-Cutting: use a sharp knife and cut acroos the wrapped sushi, wiping the knife clean after every cut.
Unwrap and serve!

Easy sushi recipe for people who don’t like raw fish!

RECOMMENDED RELATED SITES:
Warren Bobrow, Bread + Butter, Zoy Zhang, Hungry Neko, Think Twice, Frank Fariello, Mangantayon, Hapabento, Elinluv Tidbit Corner, Tokyo Terrace, Maison de Christina, Chrys Niles,Lexi, Culinary Musings, Wheeling Gourmet, Comestiblog, Chronicles Of A Curious Cook, Tokyo Through The Drinking Glass, Tokyo Foodcast, Palate To Pen, Yellin Yakimono Gallery, Tokyo Terrace, Hilah Cooking, More than a Mount Full, Arkonite Bento, Happy Little Bento; 5 Star Foodie; Jefferson’s Table; Oyster Culture; Gourmet Fury; Island Vittles; Good Beer & Country Boys; Rubber Slippers In Italy; Color Food daidokoro/Osaka;/a; The Witchy Kitchen; Citron Et Vanille, Lunsj Med Buffet/Estonian Gastronomy (English), Cook, Eat, Play, Repeat, Chrisoscope; Jacqueline Church

Please check the new postings at:
sake, shochu and sushi

Japanese Seasonal Fish: Saba/Mackerel

Mackerel or saba is a fish eaten over the whole Northern Hemisphere and does come under many varieties and names.
In Japan it is mainly called “Saba”, “Masaba” or “Sekisaba”.
In this country it is mainly caught off Oita, Saga Prefecture, although quite a few are caught off our coasts, especially off Yaizu.
They feed on plankton mainly.

They are prepared and cooked in many guises. In France, my birthplace, they are steamed and then pickled in white wine and spices before being canned.

naturally tinned tuna is available in Japan,too!

In Northern Europe they also eaten half raw as smorgasbrod and pickled fish.

It can be appreciated as sashimi, but it must be absolutely fresh and is best served with grated fresh ginger and lemon.
As far as sushi is concerned, “masaba” variety is best

Saba Konbujime nigiri.

It is especially popular as “oshizushi” (pressed sushi).

Double oshizushi!

My preference goes for Saba konbujime.

Saba Bogata

The mackerel is kept inside a variety of wet seaweed for an hour or so before put whole on top of a long “bar” of rice, then cut to size.

Saba Heshiko Zuke.
Saba/Mackerel has been a staple fish in Japan since immemorial times.
One way to conserve it for better transport away from the shores was “Saba Heshiko zuke”, that is pickled in miso and sake white lees.

Saba/mackerel is easily grilled, either on the stick as above,

or grilled and served cut in slices.

The same grilled saba can be served as oshizushi/presed sushi!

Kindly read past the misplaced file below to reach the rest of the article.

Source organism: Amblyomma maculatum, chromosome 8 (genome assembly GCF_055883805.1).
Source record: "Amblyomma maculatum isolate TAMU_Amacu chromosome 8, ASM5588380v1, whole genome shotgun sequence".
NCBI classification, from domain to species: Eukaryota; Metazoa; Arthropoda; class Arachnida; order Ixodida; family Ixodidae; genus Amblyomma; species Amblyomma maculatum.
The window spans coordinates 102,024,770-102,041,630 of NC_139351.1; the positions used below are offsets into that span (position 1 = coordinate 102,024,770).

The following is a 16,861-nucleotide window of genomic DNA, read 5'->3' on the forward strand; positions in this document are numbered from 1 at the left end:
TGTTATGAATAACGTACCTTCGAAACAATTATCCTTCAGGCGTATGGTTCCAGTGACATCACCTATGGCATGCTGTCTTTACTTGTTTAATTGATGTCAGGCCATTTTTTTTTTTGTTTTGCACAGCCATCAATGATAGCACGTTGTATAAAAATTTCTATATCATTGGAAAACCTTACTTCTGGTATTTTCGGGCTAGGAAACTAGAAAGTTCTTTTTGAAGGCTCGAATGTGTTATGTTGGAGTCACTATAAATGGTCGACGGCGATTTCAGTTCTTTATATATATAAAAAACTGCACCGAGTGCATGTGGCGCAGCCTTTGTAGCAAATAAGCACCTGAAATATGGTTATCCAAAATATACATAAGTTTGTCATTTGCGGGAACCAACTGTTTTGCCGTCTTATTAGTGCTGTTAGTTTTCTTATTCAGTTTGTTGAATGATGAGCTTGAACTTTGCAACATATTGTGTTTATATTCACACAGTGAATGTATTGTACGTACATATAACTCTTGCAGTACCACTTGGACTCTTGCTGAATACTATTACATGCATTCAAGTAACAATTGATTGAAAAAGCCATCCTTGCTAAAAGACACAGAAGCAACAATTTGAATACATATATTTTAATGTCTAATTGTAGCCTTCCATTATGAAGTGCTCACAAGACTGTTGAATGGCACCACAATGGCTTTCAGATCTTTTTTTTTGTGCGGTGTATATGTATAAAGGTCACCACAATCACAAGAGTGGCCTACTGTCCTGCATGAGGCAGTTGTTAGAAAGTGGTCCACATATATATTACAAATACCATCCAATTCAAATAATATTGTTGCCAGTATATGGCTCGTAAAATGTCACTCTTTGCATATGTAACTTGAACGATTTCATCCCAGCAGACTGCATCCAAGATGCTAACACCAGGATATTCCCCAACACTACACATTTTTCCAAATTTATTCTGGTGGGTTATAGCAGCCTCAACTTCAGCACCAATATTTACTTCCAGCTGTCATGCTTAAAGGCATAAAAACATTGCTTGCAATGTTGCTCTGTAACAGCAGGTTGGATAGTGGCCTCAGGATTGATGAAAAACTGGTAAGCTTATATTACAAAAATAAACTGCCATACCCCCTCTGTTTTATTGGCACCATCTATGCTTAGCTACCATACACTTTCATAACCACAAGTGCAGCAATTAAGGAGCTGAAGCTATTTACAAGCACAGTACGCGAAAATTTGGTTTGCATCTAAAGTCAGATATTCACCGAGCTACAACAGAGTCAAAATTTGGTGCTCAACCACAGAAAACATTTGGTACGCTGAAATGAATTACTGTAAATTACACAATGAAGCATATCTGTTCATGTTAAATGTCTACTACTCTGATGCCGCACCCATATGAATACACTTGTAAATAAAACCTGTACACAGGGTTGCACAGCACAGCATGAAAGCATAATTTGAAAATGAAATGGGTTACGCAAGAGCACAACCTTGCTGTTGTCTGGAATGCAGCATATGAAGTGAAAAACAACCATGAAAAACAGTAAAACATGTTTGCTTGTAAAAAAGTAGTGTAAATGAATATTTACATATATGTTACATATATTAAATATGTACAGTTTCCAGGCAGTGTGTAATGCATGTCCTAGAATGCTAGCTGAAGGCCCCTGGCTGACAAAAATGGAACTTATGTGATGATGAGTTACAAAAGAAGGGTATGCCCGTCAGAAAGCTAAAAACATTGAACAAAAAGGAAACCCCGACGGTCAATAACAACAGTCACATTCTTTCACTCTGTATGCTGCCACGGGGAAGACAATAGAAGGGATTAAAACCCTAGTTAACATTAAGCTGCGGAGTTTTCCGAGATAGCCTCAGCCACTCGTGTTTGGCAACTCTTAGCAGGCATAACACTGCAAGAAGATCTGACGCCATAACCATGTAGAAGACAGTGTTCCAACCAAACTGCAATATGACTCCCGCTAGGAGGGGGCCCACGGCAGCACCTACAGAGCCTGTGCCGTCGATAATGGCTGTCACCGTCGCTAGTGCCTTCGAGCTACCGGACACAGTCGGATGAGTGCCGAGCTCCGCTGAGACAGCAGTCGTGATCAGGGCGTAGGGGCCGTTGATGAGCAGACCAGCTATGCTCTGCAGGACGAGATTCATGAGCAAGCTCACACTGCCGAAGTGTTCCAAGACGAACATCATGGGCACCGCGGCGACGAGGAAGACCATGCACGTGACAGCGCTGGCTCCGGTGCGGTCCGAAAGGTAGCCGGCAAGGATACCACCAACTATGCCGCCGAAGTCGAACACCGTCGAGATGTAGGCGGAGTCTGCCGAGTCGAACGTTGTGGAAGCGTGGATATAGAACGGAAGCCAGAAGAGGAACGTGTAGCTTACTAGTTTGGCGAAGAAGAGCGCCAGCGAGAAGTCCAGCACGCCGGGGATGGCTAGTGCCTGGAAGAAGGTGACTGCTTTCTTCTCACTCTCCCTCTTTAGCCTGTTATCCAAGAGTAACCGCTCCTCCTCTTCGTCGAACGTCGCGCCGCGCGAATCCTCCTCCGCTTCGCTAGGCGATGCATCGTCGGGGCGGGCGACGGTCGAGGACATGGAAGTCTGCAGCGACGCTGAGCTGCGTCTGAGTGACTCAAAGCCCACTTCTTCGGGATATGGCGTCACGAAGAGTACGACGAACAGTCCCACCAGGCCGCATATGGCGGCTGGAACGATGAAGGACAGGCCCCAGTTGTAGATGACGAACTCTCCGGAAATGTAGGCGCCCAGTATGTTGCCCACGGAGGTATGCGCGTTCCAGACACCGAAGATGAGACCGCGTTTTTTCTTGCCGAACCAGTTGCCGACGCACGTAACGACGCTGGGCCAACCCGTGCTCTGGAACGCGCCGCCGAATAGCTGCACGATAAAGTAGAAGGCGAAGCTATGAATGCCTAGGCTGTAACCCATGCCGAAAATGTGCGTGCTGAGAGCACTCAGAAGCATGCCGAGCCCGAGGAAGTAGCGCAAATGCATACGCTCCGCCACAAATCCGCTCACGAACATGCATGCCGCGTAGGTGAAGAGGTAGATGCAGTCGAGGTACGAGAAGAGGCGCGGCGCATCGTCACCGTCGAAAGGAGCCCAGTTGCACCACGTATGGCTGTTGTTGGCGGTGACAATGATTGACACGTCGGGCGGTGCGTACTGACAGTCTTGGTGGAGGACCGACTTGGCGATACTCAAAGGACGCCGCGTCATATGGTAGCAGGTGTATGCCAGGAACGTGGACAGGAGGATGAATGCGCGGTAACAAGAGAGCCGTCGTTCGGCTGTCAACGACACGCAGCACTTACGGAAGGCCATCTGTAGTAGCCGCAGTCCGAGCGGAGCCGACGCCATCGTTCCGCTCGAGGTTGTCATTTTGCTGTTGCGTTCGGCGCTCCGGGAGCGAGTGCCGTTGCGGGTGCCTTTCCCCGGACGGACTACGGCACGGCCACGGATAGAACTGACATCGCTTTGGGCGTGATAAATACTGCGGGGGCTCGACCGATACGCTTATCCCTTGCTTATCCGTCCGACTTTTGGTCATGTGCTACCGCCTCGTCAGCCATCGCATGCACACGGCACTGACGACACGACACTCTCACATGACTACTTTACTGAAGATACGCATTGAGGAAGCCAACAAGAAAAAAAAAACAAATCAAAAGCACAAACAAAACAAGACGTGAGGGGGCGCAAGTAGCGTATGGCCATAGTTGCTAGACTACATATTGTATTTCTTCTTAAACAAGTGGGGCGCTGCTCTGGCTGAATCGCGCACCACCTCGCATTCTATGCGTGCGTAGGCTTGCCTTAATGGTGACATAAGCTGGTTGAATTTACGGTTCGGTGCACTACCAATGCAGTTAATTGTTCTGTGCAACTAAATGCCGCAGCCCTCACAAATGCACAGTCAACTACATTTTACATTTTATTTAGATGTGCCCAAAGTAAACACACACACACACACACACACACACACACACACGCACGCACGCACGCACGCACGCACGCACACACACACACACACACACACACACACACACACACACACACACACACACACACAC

Saba can be also served to a tatsty crispiness by deep-frying it!

Or simmered the Japanese way with miso, sake, soy sauce, ginger and mirin!

A very versatile fish!

RECOMMENDED RELATED SITES:
Bread + Butter, Comestilblog, Greedy Girl, Bouchon For 2, Zoy Zhang, Hungry Neko, Mangantayon, Elinluv Tidbit Corner, Maison de Christina, Chrys Niles, Lexi, Culinary Musings, Eats and Everything, Bite Me New England, Heather Sweet, Warren Bobrow, 5 Star Foodie, Frank Fariello, Oyster Culture, Ramendo, Alchemist Chef, Ochikeron, Mrs. Lavendula, The Gipsy Chef, Spirited Miu Flavor, Wheeling Gourmet, Chef de Plunge, Sushi Nomads, Island Vittles, Jefferson’s Table, Rubber Slippers in Italy, The London Foodie

Please check the new postings at:
sake, shochu and sushi,
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日本語のブログ
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Japanese seasonal Fish: Saba/Mackerel


The Japan Blog List

Please check the new postings at:
sake, shochu and sushi

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saba1.jpg

Mackerel or saba, not to be confused with sanma/mackerel pike, is a fish eaten over the whole Northern Hemisphere and does come under many varieties and names.
In Japan it is mainly called “Saba”, “Masaba” or “Sekisaba”.
“Saba” is written 鯖 in Japanese, that is a combination of kanji characters for “fish” and “blue”!
Here, it is mainly caught off Oita, Saga Prefecture (Kyushu), although quite a few are caught off our coasts. They feed on plankton mainly.
saba-yaizu.jpg
(mackerel catch in Yaizu Harbour)
They are prepared and cooked in many guises.
In France, my birthplace, they are steamed and then pickled in white wine and spices. In Northern Europe they are also eaten half raw as smorgasbrod and pickled fish.
It can be appreciated as sashimi, but it must be absolutely fresh and is best served with grated fresh ginger and lemon:
saba2.jpg
As far as sushi is concerned, “masaba” variety is best:
saba3.jpg
It is especially popular as “oshizushi” (pressed sushi).
My preference goes for konbu zume saba. the mackerel is kept inside a variety of wet seaweed for an hour or so before put whole on top of a long “bar” of rice, then cut to size:
saba-sushi.jpg
(picture taken at Tomii estaurant, Shizuoka City)